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MPD Radio Controller

If you read about my Radio Milwaukee Radio and thought having just one station to listen to was rather silly, we can do something about that.

One station means no choices (and no controls) but with multiple stations we need a way to select which one you want to hear, and there are clients that can make that possible. Since the Raspberry Pi is on our home network via WiFi, that means any other device on the network can control it.

mpd

I first tried MPD-Web-Remote, which looks great on iOS devices, and fine in any WebKit-based browsers, but I’m a Firefox fan, and it looks like total crap in Firefox, so I kept looking…

mpd

I prefer MPD-Webinterface, which looks good in Firefox, and not as great on iOS devices. Of course, since these are just web applications running on the Raspberry Pi you can install as many of them as you like. (You’ll obviously need to have a web server running on your Pi. I dropped Apache on mine along with PHP using the standard apt-get method.)

And since these are PHP web apps, you’ve got the source, and can edit the CSS as you see fit, so customizing the look should be pretty simple.

Want more options? There’s a giant list of MPD clients on the Music Player Daemon Community Wiki.

And hey, if you’re wondering how I got 3 stations listed instead of just one, compare the original code to this code:

#!/bin/bash
 
mpc clear
mpc add http://radiomilwaukee.streamguys.net:80/
mpc add http://129.89.70.253:80/wuwm_1.mp3
mpc add http://75.102.5.99:80/wpr-ideas-mp3-64
mpc play
 

This creates a playlist with 3 items, and will start playing the first item in the list, so put whatever you want as the default first. This list will play the 88.9 Radio Milwaukee stream until you select another one.

mpd

You can even add new streams (temporarily) using the MPD-Webinterface. At the bottom of the interface is a text field, just paste in a stream URL and hit return to add it to the list. (I pasted in http://wmse.msoe.edu:9000 for WMSE 91.7) I said ‘temporarily’ because only the three that are hard-coded in our bash script above will survive a reboot/restart.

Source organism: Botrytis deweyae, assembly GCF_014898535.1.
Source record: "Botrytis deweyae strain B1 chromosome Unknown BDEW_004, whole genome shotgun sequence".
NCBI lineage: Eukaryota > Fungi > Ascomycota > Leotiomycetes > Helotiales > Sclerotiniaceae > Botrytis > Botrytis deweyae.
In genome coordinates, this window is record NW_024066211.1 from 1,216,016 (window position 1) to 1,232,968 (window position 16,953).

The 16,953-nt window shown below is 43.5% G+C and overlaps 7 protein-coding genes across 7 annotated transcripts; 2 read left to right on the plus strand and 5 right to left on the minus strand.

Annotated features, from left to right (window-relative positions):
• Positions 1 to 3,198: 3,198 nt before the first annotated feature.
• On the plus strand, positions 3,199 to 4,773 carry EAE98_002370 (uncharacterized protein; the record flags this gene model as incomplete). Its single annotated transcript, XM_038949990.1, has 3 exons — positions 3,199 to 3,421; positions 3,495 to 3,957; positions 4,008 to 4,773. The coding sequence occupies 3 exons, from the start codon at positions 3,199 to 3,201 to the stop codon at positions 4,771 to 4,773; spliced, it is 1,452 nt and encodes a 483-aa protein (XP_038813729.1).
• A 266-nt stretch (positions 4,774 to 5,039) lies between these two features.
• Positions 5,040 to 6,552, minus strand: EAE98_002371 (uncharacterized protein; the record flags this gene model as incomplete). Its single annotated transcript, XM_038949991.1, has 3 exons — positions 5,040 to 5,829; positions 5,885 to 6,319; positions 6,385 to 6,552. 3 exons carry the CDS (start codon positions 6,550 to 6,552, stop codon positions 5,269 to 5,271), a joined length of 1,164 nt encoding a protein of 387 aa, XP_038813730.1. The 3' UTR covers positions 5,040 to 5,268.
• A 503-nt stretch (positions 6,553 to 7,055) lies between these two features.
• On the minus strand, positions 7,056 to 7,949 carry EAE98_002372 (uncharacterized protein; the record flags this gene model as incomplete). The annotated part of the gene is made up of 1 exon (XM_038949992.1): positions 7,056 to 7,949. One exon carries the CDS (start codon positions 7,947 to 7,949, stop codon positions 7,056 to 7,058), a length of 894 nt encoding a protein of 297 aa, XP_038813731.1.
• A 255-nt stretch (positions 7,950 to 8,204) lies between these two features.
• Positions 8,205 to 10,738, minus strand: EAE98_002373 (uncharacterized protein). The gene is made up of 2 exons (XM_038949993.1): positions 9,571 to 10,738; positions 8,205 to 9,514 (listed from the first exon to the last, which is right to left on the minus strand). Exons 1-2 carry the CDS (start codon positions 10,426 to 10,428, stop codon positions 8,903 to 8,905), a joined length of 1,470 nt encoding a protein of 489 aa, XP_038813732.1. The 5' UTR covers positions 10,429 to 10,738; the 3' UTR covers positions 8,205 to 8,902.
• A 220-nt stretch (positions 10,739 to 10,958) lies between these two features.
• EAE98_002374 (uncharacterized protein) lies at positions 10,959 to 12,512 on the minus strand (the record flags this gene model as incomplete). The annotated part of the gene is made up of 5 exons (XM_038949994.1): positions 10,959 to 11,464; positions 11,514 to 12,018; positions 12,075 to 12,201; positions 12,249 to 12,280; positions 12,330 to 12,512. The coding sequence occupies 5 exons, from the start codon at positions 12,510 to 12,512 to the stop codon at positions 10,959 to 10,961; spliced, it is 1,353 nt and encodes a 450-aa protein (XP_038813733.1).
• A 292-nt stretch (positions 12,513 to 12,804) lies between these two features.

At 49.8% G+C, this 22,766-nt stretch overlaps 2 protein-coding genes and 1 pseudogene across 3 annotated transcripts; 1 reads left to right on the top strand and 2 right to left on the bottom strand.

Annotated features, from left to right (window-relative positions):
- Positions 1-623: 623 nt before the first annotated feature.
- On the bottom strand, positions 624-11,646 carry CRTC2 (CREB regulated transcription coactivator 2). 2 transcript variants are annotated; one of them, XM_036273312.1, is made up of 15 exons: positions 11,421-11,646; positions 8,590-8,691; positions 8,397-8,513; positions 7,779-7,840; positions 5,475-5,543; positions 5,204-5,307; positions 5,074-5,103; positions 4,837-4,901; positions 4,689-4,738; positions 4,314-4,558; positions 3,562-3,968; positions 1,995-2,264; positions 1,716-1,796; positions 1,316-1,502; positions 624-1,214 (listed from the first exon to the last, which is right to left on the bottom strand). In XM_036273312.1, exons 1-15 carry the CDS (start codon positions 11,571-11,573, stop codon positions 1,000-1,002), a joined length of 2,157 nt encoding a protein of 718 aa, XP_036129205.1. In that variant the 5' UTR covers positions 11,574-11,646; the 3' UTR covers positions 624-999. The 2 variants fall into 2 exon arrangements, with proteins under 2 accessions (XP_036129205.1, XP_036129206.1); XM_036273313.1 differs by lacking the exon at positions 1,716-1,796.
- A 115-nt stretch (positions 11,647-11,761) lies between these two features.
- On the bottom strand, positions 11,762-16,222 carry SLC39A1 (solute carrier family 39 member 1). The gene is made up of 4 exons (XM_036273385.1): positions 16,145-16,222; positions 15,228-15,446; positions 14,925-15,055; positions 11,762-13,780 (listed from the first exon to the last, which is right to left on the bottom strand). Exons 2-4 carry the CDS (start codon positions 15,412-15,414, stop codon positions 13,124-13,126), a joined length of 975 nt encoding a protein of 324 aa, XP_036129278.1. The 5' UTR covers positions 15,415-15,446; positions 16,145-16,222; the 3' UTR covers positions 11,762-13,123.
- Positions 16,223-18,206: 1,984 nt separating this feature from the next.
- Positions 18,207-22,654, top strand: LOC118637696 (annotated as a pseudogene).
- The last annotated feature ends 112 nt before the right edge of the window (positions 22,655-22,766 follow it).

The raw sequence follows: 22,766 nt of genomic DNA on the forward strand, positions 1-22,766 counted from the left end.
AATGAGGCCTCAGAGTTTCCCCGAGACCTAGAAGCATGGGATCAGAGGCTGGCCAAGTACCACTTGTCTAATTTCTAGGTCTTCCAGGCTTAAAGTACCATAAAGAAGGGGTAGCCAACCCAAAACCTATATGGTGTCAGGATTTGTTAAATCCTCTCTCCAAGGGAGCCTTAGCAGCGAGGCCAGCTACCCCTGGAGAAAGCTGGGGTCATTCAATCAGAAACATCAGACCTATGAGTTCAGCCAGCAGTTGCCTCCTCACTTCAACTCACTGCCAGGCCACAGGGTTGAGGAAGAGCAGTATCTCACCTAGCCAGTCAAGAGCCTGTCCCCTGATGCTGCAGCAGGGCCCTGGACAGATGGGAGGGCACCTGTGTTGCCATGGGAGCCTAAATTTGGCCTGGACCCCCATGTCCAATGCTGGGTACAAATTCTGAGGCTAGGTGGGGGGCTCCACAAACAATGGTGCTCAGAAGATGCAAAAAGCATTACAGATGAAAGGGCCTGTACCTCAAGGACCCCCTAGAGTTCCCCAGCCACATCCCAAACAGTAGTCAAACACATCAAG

Oh, keep in mind you need the actual stream URL, not the playlist URL, which is one that usually ends with a .pls file extension. Normally you’ll need to view the source of a .pls file to see the stream(s) listed within it.

That’s it for now kids… have fun with your Raspberry Pi Radio!

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Radio Milwaukee Radio

Radio Milwaukee Radio

I started working on this project months and months ago, so I should probably share what I’ve got so far… as always, it’s a work in progress.

If you live in Milwaukee and listen to the radio, you’re probably familiar with 88.9 Radio Milwaukee. I’m certainly familiar with it, as it’s a great station, and not just for the music, but for their pieces that spotlight the great things happening in Milwaukee.

Since I don’t actually live in Milwaukee right now, it’s a little difficult to pick up the broadcast at home, but no worries, since they stream it over the Internet, we can use a Raspberry Pi (a cheap single-board computer) to play the stream.

Radio Milwaukee Radio

All we need to do is add some power and some speakers (and a little bit of code) and the Radio Milwaukee Radio is ready to go!

I used this post to figure out how to run a script at system startup. Since the Raspberry Pi runs Linux, I’m comfortable mucking around on the command line via SSH, others might not be, but since the worst thing you can do is destroy the entire system and have to re-load it onto an SD card, the risks are small.

Oh, and here’s the script.

#!/bin/bash

mpc clear
mpc add http://radiomilwaukee.streamguys.net:80/
mpc play

MPD is the Music Player Daemon, which deals with playing the stream, and MPC is the Music Player Client which controls the MPD server. The script tells mpc to clear whatever it’s doing (just in case) and then add the 88.9 stream, and start playing it.

(It’s a bit more complex that just that, as there are some startup services that need to be added, but I still need to clean up that code.)

I’ve seen a lot of complex Raspberry Pi radio streaming projects, and while I’ve also played around with different clients to control things remotely via a browser running on a phone or tablet, I wanted to keep this really simple, and create a single-purpose device that did one thing… play the awesome stuff I hear on Radio Milwaukee.

(I also put together a short video showing it in action.)

Note: I also wrote up a post about laser etching the logo on the Milwaukee Makerspace site.